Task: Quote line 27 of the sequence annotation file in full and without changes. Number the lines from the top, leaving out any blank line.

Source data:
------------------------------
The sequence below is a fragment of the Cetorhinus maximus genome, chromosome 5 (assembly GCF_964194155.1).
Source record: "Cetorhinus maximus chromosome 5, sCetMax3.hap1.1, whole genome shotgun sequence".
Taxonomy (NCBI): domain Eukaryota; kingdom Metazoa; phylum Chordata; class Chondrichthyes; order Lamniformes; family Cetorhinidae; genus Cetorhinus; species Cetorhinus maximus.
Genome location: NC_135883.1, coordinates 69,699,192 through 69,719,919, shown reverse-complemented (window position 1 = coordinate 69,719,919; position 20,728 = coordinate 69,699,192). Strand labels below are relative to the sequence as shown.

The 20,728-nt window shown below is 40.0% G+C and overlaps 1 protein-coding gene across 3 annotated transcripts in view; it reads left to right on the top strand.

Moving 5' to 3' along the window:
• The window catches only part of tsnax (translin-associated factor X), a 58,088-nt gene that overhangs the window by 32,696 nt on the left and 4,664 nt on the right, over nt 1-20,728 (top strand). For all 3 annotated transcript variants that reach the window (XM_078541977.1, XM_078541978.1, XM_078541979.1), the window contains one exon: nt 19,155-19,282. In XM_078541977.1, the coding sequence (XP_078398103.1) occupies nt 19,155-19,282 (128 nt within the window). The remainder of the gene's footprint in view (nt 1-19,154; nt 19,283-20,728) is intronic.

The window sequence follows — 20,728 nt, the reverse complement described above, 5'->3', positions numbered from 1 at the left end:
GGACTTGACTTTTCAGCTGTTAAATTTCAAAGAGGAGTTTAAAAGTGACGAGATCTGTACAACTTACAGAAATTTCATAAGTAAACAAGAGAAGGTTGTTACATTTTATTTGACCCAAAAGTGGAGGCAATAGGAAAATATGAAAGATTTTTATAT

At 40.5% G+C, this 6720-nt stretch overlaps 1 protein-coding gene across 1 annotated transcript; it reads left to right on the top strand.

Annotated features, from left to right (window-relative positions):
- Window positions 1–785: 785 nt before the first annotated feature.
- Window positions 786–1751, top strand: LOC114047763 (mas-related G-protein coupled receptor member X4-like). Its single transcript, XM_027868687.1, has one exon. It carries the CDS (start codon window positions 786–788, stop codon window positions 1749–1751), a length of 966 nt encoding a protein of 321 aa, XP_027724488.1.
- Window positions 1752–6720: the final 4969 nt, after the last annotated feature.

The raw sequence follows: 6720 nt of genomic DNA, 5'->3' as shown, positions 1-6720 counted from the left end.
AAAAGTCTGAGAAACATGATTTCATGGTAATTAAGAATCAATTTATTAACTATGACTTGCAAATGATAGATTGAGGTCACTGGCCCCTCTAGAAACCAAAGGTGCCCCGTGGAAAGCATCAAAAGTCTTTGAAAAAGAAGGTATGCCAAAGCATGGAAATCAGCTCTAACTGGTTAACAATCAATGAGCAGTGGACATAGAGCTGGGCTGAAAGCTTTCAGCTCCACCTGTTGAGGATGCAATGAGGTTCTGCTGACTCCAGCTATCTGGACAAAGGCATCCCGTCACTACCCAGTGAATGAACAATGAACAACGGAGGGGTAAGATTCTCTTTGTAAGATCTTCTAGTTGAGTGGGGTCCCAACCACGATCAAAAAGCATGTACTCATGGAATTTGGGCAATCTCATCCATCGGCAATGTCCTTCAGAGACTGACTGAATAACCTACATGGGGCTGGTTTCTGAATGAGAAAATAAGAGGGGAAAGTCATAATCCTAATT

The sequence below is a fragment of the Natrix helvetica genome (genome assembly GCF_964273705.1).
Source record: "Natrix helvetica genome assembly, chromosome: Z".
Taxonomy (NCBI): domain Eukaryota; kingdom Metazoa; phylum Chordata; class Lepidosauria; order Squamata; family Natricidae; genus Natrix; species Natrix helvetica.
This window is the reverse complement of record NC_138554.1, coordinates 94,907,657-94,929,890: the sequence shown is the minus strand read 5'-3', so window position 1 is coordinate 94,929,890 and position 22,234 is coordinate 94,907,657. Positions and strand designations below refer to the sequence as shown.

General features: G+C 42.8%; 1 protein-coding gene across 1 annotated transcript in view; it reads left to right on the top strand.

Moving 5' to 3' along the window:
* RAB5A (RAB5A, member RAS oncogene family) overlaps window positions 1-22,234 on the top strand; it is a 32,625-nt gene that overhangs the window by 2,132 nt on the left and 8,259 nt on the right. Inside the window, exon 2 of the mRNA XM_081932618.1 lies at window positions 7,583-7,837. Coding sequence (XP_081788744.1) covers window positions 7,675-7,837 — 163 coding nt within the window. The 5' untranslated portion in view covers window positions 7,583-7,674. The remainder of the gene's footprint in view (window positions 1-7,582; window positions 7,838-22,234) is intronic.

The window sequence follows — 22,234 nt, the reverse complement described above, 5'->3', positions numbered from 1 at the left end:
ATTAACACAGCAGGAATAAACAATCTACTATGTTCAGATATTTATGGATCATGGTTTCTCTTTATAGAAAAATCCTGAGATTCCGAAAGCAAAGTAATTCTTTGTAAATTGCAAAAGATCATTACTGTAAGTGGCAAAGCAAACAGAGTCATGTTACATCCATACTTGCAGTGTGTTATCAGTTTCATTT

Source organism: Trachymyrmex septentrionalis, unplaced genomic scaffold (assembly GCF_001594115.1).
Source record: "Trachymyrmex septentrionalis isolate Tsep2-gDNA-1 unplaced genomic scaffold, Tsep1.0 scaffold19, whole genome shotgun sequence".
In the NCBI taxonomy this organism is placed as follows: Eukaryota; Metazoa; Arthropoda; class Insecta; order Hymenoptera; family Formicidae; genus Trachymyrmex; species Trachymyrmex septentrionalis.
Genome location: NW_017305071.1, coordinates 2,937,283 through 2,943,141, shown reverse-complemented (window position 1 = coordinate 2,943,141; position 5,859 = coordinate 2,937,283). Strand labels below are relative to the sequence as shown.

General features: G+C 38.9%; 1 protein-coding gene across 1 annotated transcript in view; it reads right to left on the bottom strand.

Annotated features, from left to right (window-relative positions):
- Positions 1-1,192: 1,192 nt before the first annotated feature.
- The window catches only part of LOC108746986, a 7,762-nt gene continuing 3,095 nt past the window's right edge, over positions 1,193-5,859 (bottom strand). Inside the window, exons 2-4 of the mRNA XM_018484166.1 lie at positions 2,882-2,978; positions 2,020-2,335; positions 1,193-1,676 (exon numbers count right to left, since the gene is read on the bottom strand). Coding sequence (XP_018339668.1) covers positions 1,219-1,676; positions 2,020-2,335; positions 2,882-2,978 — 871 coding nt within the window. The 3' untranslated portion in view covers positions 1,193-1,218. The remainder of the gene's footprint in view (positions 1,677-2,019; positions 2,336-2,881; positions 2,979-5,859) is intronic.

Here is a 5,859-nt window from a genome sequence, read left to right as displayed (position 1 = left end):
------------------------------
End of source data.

Source record: "Trachymyrmex septentrionalis isolate Tsep2-gDNA-1 unplaced genomic scaffold, Tsep1.0 scaffold19, whole genome shotgun sequence".